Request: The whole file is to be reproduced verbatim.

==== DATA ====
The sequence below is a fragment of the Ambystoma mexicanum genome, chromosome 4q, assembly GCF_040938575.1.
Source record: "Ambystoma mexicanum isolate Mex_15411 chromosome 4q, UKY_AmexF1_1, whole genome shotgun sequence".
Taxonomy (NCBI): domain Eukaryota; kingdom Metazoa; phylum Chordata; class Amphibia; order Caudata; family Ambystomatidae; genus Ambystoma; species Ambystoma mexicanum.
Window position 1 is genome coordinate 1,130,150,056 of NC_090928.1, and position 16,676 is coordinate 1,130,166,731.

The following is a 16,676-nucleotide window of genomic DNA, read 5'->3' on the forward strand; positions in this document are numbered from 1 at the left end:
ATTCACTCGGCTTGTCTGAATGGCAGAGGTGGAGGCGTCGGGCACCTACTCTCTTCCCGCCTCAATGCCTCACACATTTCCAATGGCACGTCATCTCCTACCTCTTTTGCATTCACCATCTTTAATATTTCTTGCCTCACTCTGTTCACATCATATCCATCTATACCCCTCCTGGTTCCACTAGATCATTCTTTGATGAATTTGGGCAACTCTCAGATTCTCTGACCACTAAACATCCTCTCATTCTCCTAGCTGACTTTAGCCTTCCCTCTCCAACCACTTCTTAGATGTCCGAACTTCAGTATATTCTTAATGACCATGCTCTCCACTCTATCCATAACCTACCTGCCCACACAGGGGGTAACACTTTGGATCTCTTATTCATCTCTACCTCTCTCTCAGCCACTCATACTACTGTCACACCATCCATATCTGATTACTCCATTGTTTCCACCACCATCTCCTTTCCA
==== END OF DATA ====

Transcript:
The sequence below is a fragment of the Ambystoma mexicanum genome, chromosome 4q, assembly GCF_040938575.1.
Source record: "Ambystoma mexicanum isolate Mex_15411 chromosome 4q, UKY_AmexF1_1, whole genome shotgun sequence".
Taxonomy (NCBI): domain Eukaryota; kingdom Metazoa; phylum Chordata; class Amphibia; order Caudata; family Ambystomatidae; genus Ambystoma; species Ambystoma mexicanum.
Window position 1 is genome coordinate 1,130,150,056 of NC_090928.1, and position 16,676 is coordinate 1,130,166,731.

The following is a 16,676-nucleotide window of genomic DNA, read 5'->3' on the forward strand; positions in this document are numbered from 1 at the left end:
ATTCACTCGGCTTGTCTGAATGGCAGAGGTGGAGGCGTCGGGCACCTACTCTCTTCCCGCCTCAATGCCTCACACATTTCCAATGGCACGTCATCTCCTACCTCTTTTGCATTCACCATCTTTAATATTTCTTGCCTCACTCTGTTCACATCATATCCATCTATACCCCTCCTGGTTCCACTAGATCATTCTTTGATGAATTTGGGCAACTCTCAGATTCTCTGACCACTAAACATCCTCTCATTCTCCTAGCTGACTTTAGCCTTCCCTCTCCAACCACTTCTTAGATGTCCGAACTTCAGTATATTCTTAATGACCATGCTCTCCACTCTATCCATAACCTACCTGCCCACACAGGGGGTAACACTTTGGATCTCTTATTCATCTCTACCTCTCTCTCAGCCACTCATACTACTGTCACACCATCCATATCTGATTACTCCATTGTTTCCACCACCATCTCCTTTCCA